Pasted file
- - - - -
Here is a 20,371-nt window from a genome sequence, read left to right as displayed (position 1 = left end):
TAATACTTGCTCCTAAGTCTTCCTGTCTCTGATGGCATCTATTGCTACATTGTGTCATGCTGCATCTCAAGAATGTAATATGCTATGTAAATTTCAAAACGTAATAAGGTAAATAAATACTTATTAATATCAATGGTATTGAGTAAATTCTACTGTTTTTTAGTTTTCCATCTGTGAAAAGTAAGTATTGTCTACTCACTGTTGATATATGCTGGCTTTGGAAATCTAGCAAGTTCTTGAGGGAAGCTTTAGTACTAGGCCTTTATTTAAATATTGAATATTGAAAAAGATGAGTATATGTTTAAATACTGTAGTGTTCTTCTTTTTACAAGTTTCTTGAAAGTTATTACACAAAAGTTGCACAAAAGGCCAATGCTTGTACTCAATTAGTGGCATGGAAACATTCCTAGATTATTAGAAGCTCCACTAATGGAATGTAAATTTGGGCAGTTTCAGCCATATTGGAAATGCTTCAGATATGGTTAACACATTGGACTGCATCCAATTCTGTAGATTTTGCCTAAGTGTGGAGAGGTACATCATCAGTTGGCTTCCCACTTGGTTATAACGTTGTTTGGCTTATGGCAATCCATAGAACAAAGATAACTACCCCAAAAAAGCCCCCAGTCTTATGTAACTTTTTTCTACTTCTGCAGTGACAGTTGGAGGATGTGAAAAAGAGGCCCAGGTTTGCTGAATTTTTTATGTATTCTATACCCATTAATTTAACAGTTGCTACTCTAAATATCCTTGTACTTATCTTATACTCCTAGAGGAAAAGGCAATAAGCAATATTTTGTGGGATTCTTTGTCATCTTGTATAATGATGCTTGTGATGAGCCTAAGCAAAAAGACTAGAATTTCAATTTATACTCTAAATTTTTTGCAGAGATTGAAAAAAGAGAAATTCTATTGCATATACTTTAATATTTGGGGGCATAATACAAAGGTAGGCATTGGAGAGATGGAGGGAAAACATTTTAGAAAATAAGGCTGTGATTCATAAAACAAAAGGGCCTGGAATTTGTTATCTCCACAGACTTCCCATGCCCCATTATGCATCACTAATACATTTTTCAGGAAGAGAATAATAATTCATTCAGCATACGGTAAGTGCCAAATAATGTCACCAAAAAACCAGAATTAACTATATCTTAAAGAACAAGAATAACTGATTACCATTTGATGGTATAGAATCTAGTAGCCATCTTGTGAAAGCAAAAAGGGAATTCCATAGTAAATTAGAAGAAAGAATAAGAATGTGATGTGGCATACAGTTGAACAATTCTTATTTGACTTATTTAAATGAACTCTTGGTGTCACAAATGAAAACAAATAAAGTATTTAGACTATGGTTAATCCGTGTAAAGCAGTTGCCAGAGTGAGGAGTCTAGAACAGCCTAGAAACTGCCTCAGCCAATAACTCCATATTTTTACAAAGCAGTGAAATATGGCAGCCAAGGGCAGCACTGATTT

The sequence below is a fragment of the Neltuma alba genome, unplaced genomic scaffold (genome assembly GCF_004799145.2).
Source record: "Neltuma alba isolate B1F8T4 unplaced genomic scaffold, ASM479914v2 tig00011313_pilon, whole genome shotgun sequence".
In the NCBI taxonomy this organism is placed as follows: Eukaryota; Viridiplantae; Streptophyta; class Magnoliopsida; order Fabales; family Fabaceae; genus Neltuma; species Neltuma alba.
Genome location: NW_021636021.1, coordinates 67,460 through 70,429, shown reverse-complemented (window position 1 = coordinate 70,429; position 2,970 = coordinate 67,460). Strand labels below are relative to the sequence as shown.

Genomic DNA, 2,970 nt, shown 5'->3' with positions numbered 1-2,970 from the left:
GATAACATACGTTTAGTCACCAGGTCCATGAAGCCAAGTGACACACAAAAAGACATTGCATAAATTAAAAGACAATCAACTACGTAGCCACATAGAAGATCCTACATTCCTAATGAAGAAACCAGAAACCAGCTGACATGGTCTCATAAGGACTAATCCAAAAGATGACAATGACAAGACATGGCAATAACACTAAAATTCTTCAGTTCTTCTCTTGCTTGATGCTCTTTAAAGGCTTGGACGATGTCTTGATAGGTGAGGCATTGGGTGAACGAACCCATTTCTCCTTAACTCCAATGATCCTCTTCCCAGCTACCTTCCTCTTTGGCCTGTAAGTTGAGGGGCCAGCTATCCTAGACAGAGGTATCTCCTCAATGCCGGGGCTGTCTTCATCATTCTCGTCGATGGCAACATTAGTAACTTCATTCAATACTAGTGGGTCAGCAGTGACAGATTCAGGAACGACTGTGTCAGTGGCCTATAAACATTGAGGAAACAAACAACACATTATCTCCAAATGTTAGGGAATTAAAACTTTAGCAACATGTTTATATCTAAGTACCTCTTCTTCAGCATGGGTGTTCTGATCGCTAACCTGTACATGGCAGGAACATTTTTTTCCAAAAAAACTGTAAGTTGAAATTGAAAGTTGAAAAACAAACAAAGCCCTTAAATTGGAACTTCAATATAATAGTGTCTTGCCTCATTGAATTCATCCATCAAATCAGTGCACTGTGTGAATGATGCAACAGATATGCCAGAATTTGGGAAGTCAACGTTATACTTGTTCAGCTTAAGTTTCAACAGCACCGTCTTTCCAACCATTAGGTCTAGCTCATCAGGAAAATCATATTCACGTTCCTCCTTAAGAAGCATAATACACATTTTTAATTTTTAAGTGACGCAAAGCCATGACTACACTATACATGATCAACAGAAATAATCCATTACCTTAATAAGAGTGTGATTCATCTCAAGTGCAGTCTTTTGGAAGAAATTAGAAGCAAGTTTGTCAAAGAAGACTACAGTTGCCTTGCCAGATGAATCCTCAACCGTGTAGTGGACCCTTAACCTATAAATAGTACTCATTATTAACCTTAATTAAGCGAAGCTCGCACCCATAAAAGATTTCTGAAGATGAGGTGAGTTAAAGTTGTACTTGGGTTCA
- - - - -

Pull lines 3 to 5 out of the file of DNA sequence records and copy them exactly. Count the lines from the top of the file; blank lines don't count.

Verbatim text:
The sequence below is a fragment of the Neltuma alba genome, unplaced genomic scaffold (genome assembly GCF_004799145.2).
Source record: "Neltuma alba isolate B1F8T4 unplaced genomic scaffold, ASM479914v2 tig00011313_pilon, whole genome shotgun sequence".
In the NCBI taxonomy this organism is placed as follows: Eukaryota; Viridiplantae; Streptophyta; class Magnoliopsida; order Fabales; family Fabaceae; genus Neltuma; species Neltuma alba.